Historic colors can be contentious. One of the biggest misnomers about historic preservation regulation is that homeowners will be restricted in paint color. While this is true in some places via local ordinances, it is not true for National Register properties or many local historic districts (including those in Marblehead, MA, and Oak Park, IL).… Read More Early American Houses: Why so Dark?
The Longaberger Company may have gone out of business in 2018 but they left a large reminder of their products just east of Newark, Ohio, in the form of a seven-story version of the Longaberger medium market basket. Not only is the building known as the world’s largest basket, it’s also one of the largest… Read More Sometimes Architecture’s a Picnic (Literally)
The Old State Capitol is firmly rooted in Illinois, with its local, eye-catching limestone, but it has watched scenes of national significance unfold. Built in 1839, the Old State Capitol is across the street from President Lincoln’s law office. It is where President Lincoln gave his “House Divided” speech and headquartered his presidential campaign. After… Read More An Illinois Building that Watched History
Lake Geneva is known, among other things, as “the Newport of the Midwest.” So it should come as no surprise that, like Newport, its historic summer mansions left by the 19th century’s elite are balanced by a public walking trail that encircles the entire lake. Much like Newport’s Cliff Walk, the trail primarily skirts backyards… Read More A Historic Trail Through the Midwest’s Best Backyards: Lake Geneva, Wisconsin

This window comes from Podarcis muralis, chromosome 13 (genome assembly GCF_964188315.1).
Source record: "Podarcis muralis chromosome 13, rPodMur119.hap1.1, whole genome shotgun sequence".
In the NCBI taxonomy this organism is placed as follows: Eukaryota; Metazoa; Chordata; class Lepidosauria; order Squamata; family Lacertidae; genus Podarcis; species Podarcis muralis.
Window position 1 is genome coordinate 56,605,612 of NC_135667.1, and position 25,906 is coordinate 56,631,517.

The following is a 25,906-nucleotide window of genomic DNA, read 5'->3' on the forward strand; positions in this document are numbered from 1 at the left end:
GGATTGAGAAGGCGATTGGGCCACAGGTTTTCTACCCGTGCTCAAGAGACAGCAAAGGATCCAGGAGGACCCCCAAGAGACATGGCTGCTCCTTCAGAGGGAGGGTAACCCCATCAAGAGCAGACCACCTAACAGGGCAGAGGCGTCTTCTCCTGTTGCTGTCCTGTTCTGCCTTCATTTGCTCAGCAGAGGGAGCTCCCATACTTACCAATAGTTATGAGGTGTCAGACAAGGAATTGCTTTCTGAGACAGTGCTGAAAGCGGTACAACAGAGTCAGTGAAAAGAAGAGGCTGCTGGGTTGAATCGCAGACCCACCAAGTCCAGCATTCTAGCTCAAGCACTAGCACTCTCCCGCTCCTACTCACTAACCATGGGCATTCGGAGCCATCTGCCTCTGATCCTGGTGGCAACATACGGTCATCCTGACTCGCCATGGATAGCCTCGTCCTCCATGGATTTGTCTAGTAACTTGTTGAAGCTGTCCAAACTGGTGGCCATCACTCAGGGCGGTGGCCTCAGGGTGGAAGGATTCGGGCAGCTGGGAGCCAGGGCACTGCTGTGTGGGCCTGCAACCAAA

This weekend, a selection Frank Lloyd Wright’s buildings joined the Unesco World Heritage List. The listing, named the 20th-Century Architecture of Frank Lloyd Wright, includes eight buildings across the United States: Unity Temple (Oak Park, IL) Robie House (Chicago, IL) Taliesin (Spring Green, WI) Herbert and Katherine Jacobs House (Madison, WI) Fallingwater (Mill Run, PA) Hollyhock House (Los Angeles,… Read More Frank Lloyd Wright: New UNESCO World Heritage Site
When it comes to new additions on old buildings, historic preservationists skew into two camps: (1) that the addition should look similar to the historic building, and (2) that the should addition look different. It is a continuum, of course, and many people may find they stand somewhere in the middle. Additions should be compatible… Read More Historic Preservation’s Addition Dilemma
Between his childhood in Kentucky and his years in Springfield, Illinois, the later President Abraham Lincoln lived in the tiny river-front town of New Salem, Illinois. Lincoln first passed through New Salem on a flatboat, en route to New Orleans on the Sangamon River. He moved to New Salem shortly after when, in 1831 and… Read More A President You’ve Heard of in a Town You Probably Haven’t